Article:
Not to repeat what has already been said but, talking to your daughter will go farther than anything. i was 14 when I was diagnosed and although I am not a girl ;) my parents yelling, screaming, and accusations of cheating, went a long way to makeing me "not care" one way or the other. The meals that were served were not healthy diabetic meals plus I wasn't cheating so when my test results showed high sugar levels my parents would commence to accusations. It was a rough time for me then and now my 9 year old is dealing with the same thing. I've tryed to talk to my wife about the whole "accusations" thing but she says I don't know what I'm talking about. Then I get angry, we fight, and it all makes things worse. I just don't want my daughter to experiance the same things I did. Things are better now. treatment is better, home testing is better. i don't know how to get through to my wife but I do know, honest conversation with a person with diabetes goes a lot further than the way my wife is doing things right now. I will get through to her, eventually. But, for now, it's a loseing battle. best of luck to you.

You're right on Brad.  Most people rebel when they are accused or attacked.  That's human nature and people with diabetes are not immune from it.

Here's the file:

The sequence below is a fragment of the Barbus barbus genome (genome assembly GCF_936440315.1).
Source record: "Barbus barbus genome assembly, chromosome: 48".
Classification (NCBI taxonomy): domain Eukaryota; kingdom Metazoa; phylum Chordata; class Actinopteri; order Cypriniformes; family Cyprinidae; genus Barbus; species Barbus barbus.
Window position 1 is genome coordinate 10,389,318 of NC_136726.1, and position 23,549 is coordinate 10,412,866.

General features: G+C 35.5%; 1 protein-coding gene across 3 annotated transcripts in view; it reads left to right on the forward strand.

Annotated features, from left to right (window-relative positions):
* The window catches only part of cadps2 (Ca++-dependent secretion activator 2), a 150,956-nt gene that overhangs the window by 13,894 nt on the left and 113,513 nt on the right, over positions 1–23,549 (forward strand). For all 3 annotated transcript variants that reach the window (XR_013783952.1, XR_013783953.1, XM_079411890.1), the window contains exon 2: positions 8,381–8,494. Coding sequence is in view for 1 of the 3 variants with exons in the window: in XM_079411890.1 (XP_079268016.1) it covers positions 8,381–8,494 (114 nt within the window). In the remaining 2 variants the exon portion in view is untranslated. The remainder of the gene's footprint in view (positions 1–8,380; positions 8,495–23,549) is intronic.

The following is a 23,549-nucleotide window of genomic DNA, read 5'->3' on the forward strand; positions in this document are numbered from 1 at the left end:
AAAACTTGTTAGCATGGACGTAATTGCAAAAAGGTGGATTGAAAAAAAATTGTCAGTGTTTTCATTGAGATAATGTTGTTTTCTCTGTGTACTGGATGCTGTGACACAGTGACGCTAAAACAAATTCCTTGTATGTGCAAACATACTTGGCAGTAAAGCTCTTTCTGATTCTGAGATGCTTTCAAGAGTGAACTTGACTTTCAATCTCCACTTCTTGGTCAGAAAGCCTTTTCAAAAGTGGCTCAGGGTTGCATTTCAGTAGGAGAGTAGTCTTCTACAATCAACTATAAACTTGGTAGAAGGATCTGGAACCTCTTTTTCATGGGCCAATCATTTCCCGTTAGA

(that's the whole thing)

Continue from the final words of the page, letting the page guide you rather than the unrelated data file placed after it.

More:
This article is great and I hope you can get your wife to read it because it captures how people with and without diabetes have good intentions, but often fall short of doing what's ideal.

As you know, when you have diabetes your pancreas doesn't work and so you have highs and lows.  With good control you can lessen the severity and the number you have, but highs and lows still happen.  It's especially hard for kids since they are more active and during growth spurts have insulin insensitivity.  

That's cool that you've just hit your 30th anniversary with diabetes.  I recently had my 35th diabetes anniversary and have been so encouraged by people who've lived with D for 50+ years and are still doing great.  Take care.   -Jenna